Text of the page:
Sora Hocholongo, née Gracie, and affectionately also known as Borba, Borbatov, and the Toffee celebrated her chosen birth date on January 24th 2005. With bravery, dignity, and yes, grace, she made her way peacefully to the Rainbow Bridge on October 10th, 2018. Picked up as a three-year-old stray in 2008 in Tri Cities, WA, found herself at Family Dogs New Life shelter in Portland, Oregon where her sky blue eyes seduced her Pappaz, Dave Hoch to come and meet her. Smitten by her piercing stare, he took her home that same day, February 9, 2008..
In the weeks following, she lived up to Dave’s mission of rescuing a project dog: she chewed the drywall in his apartment, cried all day while he was at work (nearly resulting in an eviction), and took out some of her boredom on her brother, Maxwell. Dave had to have his apartment carpet replaced when he moved thanks to daily welcome home pees. Sora introduced Dave to the power of positive reinforcement and treats (lots of treats). Working together, Sora overcame her fear of being alone.
Uncertain how to behave like a pet, Sora feared stairs, linoleum floors, had never seen a dog bed, nor received affection from humans. Her brothers Maxwell and Tucker who guided her toward learning to trust people and act like a normal dog. She participated in agility, hiking, backpacking, overnighters at retired fire towers , and sheep herding. Sora excelled in sheep herding and the activity left her mentally exhausted and more confident with her fears. She eventually reached the highest training level and found herself less and less afraid of people and new dogs.
In 2012, Sora was introduced to her Mammaz, Jen Sotolongo and bonded with her immediately. Absolutely enamored with her Mammaz, Sora would wait by the door when she was out of sight, whether she was in the bathroom or at work. And when they were at home, together, Sora sat velcroed to her side.
Together, they covered at least a thousand miles running over wooded trails. Sora joyously served as a dutiful training partner to Jen’s long marathon and ultramarathon training sessions, even joining her for the 20-mile Peterson Ridge Rumble in Sisters, Oregon. In an astonishing feat in her senior years, she enthusiastically completed not one, but two 15+ mile runs, shortly after recovering from surgery and cancer treatment.
More than a project dog, what Dave sought was an adventure dog. Sora embraced the role with enthusiasm, prancing along mountain trails, sticking her face in the snow, and putting mountain goats to shame with her rock scrambling skills. She rolled in dead and putrid things, including a skunk on her first outing with Dave. Even during her final days, she perked up at the sight of a dirt path.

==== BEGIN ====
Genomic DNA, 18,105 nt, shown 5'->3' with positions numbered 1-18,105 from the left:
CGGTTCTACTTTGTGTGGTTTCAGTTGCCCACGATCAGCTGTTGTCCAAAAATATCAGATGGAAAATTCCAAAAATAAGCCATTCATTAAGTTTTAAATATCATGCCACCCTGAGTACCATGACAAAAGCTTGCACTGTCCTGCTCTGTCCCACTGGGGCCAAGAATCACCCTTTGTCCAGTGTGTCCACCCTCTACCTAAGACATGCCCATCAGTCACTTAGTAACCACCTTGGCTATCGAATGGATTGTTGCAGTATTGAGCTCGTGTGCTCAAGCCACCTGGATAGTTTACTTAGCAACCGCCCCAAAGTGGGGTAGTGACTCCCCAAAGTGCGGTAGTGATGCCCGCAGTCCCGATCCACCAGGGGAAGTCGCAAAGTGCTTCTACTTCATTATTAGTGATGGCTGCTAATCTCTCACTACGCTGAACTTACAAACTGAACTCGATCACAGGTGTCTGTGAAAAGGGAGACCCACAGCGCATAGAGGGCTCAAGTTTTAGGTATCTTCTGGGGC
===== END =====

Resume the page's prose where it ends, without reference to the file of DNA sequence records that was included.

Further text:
Most famously, Sora convinced her humans to take her on the adventure of a lifetime: a bicycle tour across Europe and South America. For two years, the three spent nearly every second together, camping under the stars and in the rain, pedaling some 10,000 miles through the woods, over deserts and salt flats, and up grueling mountain passes. This journey inspired humans around the world to bring their dogs along on more adventures.
Sora met hundreds of people from all different cultures and changed the minds of those who don’t care for dogs, exemplifying how animals are members of the family. She offered comfort to travelers who missed their pets back home by offering a soft, warm body to pet.
Up for any adventure, Sora adapted beautifully to life on the road. She once had to sneak across international borders, concealed by her bicycle trailer. When hotels turned her away, she slept with her humans in abandoned homes, shipping containers, farm houses, and police stations. Many welcomed Sora and her humans into their homes, entering as strangers and leaving as good friends, some ignoring the rules of religion or assumed beliefs about dogs. She stowed away as a passenger on a bus in Peru, dodging the careful eye of the police. Sora summited heights of more than 16,000 feet and huddled together in between her humans in temperatures below 20°F.